The U.S. House of Representatives overwhelmingly approved the annual defense policy bill on Thursday, authorizing $633 billion in spending for 2014, strengthening protections for victims of sexual assault in the military and easing some transfers from the prison at Guantanamo Bay in Cuba.
The House voted 350-69 to pass a slimmed-down version of the National Defense Authorization Act, which was introduced as a compromise early this week. Its passage clears the way for final consideration by the U.S. Senate, likely next week.
The compromise bill authorizes $552.1 billion in spending for national defense and an additional $80.7 billion for foreign military operations, including in Afghanistan.
Congress has managed to pass the bill authorizing spending for the military every year for 52 years, in a rare exception to the partisan gridlock that has stalled most other legislation.
This year's defense authorization act was passed by the House months ago, but was stalled in the Senate as Democrats and Republicans argued over amendments. Some Senate Republicans have said they were angry that the measure had come to the floor only last month, allowing too little time for debate.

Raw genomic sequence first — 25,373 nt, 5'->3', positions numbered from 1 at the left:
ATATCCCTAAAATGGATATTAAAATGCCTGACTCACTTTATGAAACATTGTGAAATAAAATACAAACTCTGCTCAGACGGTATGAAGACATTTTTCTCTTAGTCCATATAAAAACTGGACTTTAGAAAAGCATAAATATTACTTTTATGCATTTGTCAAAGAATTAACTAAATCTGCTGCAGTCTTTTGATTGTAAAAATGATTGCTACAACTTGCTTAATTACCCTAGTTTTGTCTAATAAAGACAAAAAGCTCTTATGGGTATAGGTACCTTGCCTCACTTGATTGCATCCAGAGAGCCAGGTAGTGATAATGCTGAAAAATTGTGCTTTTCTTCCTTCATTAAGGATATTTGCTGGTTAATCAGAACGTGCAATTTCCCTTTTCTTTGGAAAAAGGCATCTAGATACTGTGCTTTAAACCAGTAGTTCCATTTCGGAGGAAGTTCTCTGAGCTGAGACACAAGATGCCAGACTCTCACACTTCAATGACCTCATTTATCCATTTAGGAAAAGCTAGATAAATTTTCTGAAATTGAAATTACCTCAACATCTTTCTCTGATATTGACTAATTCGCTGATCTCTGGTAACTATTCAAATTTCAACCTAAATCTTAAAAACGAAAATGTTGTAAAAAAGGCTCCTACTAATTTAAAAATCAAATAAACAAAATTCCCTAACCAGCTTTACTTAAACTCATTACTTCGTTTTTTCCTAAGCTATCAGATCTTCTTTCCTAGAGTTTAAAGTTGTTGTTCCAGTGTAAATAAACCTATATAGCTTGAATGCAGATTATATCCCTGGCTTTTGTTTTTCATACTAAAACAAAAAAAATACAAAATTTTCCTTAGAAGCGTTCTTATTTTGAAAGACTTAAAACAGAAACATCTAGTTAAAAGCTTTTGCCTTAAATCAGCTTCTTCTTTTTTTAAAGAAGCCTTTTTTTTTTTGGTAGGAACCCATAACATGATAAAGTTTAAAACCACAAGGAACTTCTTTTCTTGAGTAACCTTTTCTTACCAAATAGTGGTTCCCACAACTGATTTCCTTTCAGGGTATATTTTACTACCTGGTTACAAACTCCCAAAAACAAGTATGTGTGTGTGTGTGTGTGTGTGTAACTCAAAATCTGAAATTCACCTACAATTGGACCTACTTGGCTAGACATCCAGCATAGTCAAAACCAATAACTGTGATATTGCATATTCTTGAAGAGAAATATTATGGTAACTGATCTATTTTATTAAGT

It includes several measures to address the problem of sexual assault in the military.
But it does not include an amendment seeking to overhaul the way the Pentagon handles sexual assault complaints that was proposed by New York Democratic Senator Kirsten Gillibrand to place decisions about whether to prosecute sex crimes in the hands of professional military prosecutors and remove it from victims' commanders.
It leaves open the detention center at Guantanamo Bay in Cuba, where 164 terrorism suspects have been held for as long as 12 years without charge. But it would loosen restrictions on President Barack Obama's ability to send prisoners from Guantanamo to third countries, while continuing to forbid their transfer to the United States.
Obama has pledged to close the prison at the Navy base.
The Republican and Democratic leaders of the Armed Services Committees in the Senate and House came up with the slimmed-down compromise bill - without most of the hundreds of amendments proposed by lawmakers - on Monday.
The bill requires additional oversight of two of the Pentagon's biggest acquisition programs - the $392 billion F-35 Joint Strike Fighter being built by Lockheed Martin Corp and the 52-ship Littoral Combat Ship program, which includes ships built by Lockheed and Australia's Austal Ltd.